Mammalian circadian rhythms drive ∼24 h periodicity in a wide range of cellular processes, temporally coordinating physiology and behaviour within an organism, and synchronising this with the external day-night cycle. The canonical model for this timekeeping consists of a delayed negative-feedback loop, containing transcriptional activator complex CLOCK-BMAL1 (BMAL1 is also known as ARNTL) and repressors period 1, 2 and 3 (PER1, PER2 and PER3) and cryptochrome 1 and 2 (CRY1 and CRY2), along with a number of accessory factors. Although the broad strokes of this system are defined, the exact molecular mechanisms by which these proteins generate a self-sustained rhythm with such periodicity and fidelity remains a topic of much research. Recent studies have identified prominent roles for a number of crucial post-transcriptional, translational and, particularly, post-translational events within the mammalian circadian oscillator, providing an increasingly complex understanding of the activities and interactions of the core clock proteins. In this Review, we highlight such contemporary work on non-transcriptional events and set it within our current understanding of cellular circadian timekeeping.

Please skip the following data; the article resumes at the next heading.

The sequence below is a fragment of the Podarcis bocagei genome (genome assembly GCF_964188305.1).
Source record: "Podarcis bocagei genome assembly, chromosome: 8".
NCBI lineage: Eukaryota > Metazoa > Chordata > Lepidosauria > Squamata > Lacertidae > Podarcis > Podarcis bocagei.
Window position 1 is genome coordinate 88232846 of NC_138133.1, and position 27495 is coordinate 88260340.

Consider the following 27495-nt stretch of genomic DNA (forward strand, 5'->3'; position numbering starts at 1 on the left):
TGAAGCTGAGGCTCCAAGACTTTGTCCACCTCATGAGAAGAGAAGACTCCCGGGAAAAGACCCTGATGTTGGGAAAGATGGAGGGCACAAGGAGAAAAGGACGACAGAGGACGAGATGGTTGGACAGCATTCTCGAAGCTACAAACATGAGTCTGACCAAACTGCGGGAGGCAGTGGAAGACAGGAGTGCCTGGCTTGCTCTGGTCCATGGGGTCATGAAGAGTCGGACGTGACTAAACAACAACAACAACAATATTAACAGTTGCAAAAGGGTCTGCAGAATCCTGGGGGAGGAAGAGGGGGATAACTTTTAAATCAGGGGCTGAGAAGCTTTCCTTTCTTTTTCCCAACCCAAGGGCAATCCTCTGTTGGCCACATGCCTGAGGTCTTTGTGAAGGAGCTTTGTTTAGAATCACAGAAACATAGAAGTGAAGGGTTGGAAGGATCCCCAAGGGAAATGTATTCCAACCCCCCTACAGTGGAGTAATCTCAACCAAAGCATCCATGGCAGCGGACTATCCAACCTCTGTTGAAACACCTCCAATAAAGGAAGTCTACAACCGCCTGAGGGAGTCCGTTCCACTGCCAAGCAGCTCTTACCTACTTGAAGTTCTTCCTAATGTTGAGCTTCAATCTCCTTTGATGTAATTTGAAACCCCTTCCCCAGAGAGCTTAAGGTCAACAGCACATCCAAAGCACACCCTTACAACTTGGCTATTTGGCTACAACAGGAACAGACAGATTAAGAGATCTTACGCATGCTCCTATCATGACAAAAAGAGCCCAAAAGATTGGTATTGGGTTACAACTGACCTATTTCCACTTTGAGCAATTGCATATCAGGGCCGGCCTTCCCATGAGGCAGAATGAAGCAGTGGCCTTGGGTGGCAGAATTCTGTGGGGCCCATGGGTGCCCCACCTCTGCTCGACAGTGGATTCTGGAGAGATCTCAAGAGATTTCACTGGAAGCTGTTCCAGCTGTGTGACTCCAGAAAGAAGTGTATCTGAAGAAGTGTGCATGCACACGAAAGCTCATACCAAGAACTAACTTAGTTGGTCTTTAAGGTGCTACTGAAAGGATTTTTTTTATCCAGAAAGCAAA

Keywords: Cellular timekeeping; Circadian rhythm; Post-transcriptional modification; Post-translational modification; Translational regulation.
© 2020. Published by The Company of Biologists Ltd.